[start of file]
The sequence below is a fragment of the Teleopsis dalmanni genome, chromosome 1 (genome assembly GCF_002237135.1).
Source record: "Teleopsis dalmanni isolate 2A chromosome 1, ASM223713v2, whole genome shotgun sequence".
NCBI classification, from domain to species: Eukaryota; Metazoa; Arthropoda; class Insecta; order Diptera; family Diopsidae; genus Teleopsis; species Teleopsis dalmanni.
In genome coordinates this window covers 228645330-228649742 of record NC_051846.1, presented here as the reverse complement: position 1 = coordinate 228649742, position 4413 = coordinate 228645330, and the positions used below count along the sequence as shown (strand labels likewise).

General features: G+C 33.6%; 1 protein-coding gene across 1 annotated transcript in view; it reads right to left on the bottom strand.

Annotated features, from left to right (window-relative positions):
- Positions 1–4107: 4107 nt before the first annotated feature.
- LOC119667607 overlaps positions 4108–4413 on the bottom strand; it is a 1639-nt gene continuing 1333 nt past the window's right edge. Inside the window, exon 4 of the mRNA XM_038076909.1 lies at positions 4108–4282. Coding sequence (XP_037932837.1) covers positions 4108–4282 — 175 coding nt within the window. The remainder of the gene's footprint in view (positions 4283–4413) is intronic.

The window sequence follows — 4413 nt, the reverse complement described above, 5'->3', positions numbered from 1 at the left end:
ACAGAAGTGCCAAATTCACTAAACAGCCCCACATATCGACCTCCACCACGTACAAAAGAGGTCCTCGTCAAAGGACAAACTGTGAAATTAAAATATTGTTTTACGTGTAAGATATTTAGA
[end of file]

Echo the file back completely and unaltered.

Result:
The sequence below is a fragment of the Teleopsis dalmanni genome, chromosome 1 (genome assembly GCF_002237135.1).
Source record: "Teleopsis dalmanni isolate 2A chromosome 1, ASM223713v2, whole genome shotgun sequence".
NCBI classification, from domain to species: Eukaryota; Metazoa; Arthropoda; class Insecta; order Diptera; family Diopsidae; genus Teleopsis; species Teleopsis dalmanni.
In genome coordinates this window covers 228645330-228649742 of record NC_051846.1, presented here as the reverse complement: position 1 = coordinate 228649742, position 4413 = coordinate 228645330, and the positions used below count along the sequence as shown (strand labels likewise).

General features: G+C 33.6%; 1 protein-coding gene across 1 annotated transcript in view; it reads right to left on the bottom strand.

Annotated features, from left to right (window-relative positions):
- Positions 1–4107: 4107 nt before the first annotated feature.
- LOC119667607 overlaps positions 4108–4413 on the bottom strand; it is a 1639-nt gene continuing 1333 nt past the window's right edge. Inside the window, exon 4 of the mRNA XM_038076909.1 lies at positions 4108–4282. Coding sequence (XP_037932837.1) covers positions 4108–4282 — 175 coding nt within the window. The remainder of the gene's footprint in view (positions 4283–4413) is intronic.

The window sequence follows — 4413 nt, the reverse complement described above, 5'->3', positions numbered from 1 at the left end:
ACAGAAGTGCCAAATTCACTAAACAGCCCCACATATCGACCTCCACCACGTACAAAAGAGGTCCTCGTCAAAGGACAAACTGTGAAATTAAAATATTGTTTTACGTGTAAGATATTTAGA